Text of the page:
A Life of Torah: Rav Dovid Kviat zt”l


sukkas-dovidBy Rabbi Yair Hoffman

Naflah ateres rosheinu. We are all orphans now.

Rav Dovid Kviat zt”l, our rebbi, was one of the last of the Alter Mirrers – those who were in the Mirrer Yeshiva and travelled to China to remain throughout the war. He was also a rosh yeshiva‘s rosh yeshiva. His seforim were the first stop that roshei yeshiva and maggidei shiur looked at when formulating their own shiurim.

He was a member of the Moetzes Gedolei HaTorah. He was a maggid shiur in the Mirrer Yeshiva in Brooklyn. He was the rov of the Agudah of 18th Avenue. But mostly, Rebbi was a living, breathing embodiment of a Sefer Torah – personifying the highest ideals of gadlus gaTorah, yiras Shomayim and ahavas Yisroel.

Rav Kviat was a mechanech par excellence. Like Rav Elchonon Wasserman zt”l, he taught the first-year bais medrash shiur. His remarkably cogent and precise explanations combined with his patient and loving demeanor were the ideal tools of a mechanech. His impact on his talmidim was profound. Many went on to become roshei yeshiva and prodigious talmidei chachomim themselves.

Prior to Rebbi‘s appointment in the Mirrer Yeshiva in Brooklyn, Rav Chaim Shmulevitz zt”l had expressed his shock that Rav Kviat was not yet employed in a prominent yeshiva in America. “What?” he said. “Rav Dovid was yet a gadol hador while he was in Shangahi!”

Many would come to the Rosh Yeshiva for brachos for their children and grandchildren.  His bracha to them all was the same.  He would bless them that they should have “a cheishek for learning.”  The Rosh Yeshiva felt that once one has the cheishek, everything else would fall in place. Skills in learning and growth in Torah and yiras Shomayim would be the consequences and results of a strong cheishek for learning.

I once asked him what is the meaning behind the concept of “hanosain matana lechaveiro chayav lehodi’oh – one who gives a gift to his friend must inform him.” Isn’t it possibly too self-promoting? Isn’t it better to do it anonymously?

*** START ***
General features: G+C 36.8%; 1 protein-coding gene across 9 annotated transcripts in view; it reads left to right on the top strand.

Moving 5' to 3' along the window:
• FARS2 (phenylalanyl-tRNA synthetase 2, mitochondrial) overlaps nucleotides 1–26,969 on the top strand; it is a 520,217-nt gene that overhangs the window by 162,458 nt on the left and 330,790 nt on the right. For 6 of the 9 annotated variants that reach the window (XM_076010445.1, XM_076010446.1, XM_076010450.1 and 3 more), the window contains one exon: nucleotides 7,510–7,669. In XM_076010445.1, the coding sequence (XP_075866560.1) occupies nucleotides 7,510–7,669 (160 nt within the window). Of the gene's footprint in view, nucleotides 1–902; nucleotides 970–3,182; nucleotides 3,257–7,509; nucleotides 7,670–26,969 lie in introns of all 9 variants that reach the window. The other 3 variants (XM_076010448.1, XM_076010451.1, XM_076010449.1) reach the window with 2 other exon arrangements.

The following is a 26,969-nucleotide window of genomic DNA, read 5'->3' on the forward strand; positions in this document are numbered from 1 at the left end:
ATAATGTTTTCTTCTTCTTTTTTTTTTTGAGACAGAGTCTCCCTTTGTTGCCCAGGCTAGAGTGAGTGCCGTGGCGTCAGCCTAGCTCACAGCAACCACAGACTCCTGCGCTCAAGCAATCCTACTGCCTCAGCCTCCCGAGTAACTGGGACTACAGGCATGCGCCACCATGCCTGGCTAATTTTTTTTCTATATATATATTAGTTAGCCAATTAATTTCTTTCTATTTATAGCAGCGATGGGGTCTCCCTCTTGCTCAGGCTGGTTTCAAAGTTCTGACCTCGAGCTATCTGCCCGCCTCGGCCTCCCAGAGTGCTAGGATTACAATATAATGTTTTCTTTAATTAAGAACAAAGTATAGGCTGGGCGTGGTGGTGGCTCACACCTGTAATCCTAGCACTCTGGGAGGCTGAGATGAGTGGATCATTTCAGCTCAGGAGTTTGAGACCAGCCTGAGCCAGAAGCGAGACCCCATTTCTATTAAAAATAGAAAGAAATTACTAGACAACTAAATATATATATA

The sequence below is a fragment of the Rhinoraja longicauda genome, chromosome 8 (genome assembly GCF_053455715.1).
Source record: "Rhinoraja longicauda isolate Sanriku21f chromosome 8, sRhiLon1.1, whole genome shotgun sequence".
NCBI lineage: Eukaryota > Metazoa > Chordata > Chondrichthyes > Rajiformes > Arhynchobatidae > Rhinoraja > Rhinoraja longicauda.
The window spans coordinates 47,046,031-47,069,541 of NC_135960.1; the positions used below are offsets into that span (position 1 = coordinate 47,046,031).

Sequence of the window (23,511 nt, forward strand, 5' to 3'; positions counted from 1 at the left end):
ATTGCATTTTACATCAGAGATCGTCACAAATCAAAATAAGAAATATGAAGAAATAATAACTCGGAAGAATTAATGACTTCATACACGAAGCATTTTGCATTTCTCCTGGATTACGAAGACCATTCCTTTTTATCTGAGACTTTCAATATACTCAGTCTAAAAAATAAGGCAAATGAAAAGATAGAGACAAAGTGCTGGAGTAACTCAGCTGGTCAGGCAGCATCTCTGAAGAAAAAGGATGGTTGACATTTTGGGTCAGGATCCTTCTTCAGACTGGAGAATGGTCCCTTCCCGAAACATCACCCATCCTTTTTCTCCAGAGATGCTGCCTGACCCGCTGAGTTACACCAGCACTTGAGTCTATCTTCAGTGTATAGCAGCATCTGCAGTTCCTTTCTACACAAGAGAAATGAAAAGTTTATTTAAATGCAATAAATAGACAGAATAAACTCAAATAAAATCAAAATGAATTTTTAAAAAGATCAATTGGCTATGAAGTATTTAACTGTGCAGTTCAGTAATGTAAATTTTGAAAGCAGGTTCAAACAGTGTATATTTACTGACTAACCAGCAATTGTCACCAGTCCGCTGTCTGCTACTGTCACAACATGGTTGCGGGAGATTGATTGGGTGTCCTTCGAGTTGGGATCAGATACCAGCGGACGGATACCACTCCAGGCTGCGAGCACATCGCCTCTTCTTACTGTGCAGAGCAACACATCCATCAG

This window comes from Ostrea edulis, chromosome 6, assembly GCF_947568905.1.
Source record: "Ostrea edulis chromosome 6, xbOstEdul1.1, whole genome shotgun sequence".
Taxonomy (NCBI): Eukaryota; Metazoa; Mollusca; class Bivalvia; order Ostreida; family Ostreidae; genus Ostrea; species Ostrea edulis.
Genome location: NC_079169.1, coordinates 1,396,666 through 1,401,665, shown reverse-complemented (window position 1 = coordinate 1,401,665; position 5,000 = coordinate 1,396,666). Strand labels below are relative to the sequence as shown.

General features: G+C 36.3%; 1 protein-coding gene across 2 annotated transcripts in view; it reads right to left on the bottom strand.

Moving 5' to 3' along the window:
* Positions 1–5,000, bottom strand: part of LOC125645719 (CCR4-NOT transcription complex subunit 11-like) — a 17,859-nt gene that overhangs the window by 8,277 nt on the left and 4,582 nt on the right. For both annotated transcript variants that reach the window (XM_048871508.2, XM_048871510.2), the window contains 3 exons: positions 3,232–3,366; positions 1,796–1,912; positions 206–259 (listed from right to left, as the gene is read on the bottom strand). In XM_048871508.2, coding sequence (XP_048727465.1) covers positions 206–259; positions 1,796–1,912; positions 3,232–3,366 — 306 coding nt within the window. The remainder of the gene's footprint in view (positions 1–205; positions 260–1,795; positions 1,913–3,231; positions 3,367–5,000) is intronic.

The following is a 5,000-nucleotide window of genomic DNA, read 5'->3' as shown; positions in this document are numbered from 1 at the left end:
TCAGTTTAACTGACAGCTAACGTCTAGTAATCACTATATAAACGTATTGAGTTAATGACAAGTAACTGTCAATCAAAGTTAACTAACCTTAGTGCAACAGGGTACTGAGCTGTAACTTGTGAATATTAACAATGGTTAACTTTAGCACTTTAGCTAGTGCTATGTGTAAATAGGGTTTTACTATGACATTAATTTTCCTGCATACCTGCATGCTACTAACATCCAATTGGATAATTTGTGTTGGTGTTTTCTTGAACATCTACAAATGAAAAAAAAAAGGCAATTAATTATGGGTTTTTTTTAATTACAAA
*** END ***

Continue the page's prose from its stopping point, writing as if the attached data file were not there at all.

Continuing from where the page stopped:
“No,” he answered. “It brings more ahavas Yisroel into the world. The person now has hakoras hatov toward the other. He expresses his thanks and then the other has good feelings toward him for the expression of gratitude. It creates more ahavas Yisroel.” 

What a beautiful answer. An answer from someone whose ahavas Yisroel could be seen from miles away.

Rav Kviat also served as the morah d’asra of a camp in the Catskill mountains. A young mother with many children would struggle her way to the cafeteria, climbing up an elevated pathway.  The Rosh Yeshiva would help her up the path with her children, giving her encouraging words all the way.

His hasmadah was legendary. Even well into his seventies and early eighties, he would always be learning. The hasmadah was the secret to his prolific writing.  Even at his advanced age, in the past few years, Rebbi was able to author no less than nine seforim. Nine seforim! These seforim are masterful works, each one of them carefully written divrei Torah on the moadim.